How to build a motorcycle workbench
There comes a time in every garage dweller's life that they need to at least build themselves a workbench. After having completed a couple of other woodworking projects I thought it was a good time to use some of the remaining scraps and get the bike off the ground onto a more suitable working height.
The build was super basic and took about half a day. The cost of materials was around $80 although I did have a majority of the hardware and some lumber.
I spent a large amount of time working out the ideal height for the bench as I wanted something that I could comfortably work on the engine as well do any necessary wiring around the dash etc. I'm about 6ft so for I figured 500mm was a good height. I also wanted something that I could easily move around hence the addition of the castor wheels.
As for the width I also wanted to be able to have the side stand down just for ease of rolling the bike up and down off the table. The length I kept at the default length of the timber it was also enough to cater for a rear wheel stand if I needed to.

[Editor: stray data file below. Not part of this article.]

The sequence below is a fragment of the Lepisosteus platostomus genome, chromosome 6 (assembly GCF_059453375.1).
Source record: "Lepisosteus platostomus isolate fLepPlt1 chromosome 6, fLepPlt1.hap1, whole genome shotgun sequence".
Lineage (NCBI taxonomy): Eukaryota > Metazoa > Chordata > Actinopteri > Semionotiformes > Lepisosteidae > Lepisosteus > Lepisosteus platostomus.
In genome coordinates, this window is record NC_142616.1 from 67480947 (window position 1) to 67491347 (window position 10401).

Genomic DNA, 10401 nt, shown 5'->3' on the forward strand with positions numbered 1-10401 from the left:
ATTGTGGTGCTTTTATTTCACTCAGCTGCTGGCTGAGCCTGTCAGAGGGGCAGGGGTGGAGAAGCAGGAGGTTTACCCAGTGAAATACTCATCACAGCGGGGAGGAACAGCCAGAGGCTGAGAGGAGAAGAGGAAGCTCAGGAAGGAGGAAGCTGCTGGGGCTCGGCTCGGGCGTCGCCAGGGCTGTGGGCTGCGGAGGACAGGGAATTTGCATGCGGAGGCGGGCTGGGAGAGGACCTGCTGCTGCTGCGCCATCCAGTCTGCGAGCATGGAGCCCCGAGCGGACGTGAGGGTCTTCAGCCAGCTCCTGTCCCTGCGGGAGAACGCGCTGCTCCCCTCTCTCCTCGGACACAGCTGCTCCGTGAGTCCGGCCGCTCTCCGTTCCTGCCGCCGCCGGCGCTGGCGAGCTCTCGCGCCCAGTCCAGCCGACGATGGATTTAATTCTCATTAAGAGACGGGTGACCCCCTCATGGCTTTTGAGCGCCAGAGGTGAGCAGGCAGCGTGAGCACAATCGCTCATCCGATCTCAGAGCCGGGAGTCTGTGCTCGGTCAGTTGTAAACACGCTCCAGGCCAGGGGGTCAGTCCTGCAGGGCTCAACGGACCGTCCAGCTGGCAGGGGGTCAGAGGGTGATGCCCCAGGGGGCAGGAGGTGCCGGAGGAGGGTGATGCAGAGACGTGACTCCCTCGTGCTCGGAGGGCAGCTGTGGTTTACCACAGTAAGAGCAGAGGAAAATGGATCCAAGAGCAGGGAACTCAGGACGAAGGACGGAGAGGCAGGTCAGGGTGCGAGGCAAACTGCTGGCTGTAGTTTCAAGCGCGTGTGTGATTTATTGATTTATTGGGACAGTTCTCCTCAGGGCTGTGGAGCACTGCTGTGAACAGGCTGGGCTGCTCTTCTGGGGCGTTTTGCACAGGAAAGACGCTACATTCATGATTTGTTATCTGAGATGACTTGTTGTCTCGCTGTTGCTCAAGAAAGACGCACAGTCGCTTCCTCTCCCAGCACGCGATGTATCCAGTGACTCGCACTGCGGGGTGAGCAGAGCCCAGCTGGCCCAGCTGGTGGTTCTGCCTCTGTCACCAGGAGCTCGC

3 x 140x34 x 2400 Pine
3 x 70x35 x 2400 Structural Pine
1 x 2400 x 1200 x 15mm Structural Ply
4 x 100kg lockable castors
1 x box of 100mm 8g screws
1 x box of 30mm 8g screws.
2 x Pergola U Bolts
I first drew this up in Sketchup and as you can see it's basically a glue and screw operation. Although for the bottom shelf I checked in 15mm each side to cater for the narrow shelf. I did this with a router and then cleaned it up with a chisel.
Wheel chock - After looking for one on ebay and the like I decided that I would make my own just from some RHS Steel and flat bar welded together. After that was done I simply bolted that into the ply. The thickness of the steel is 3mm and is overkill for this but it was the only type I could get.
Looking forward to giving this some use over the next few months. I'll make the sketchup available shortly in case anyone wants to download it.
|Mockup in Sketchup|
|Enough space for the side stand|
|Enough length for a rear wheel stand|
|Ubolt and Front wheel chock allow for the tiedown|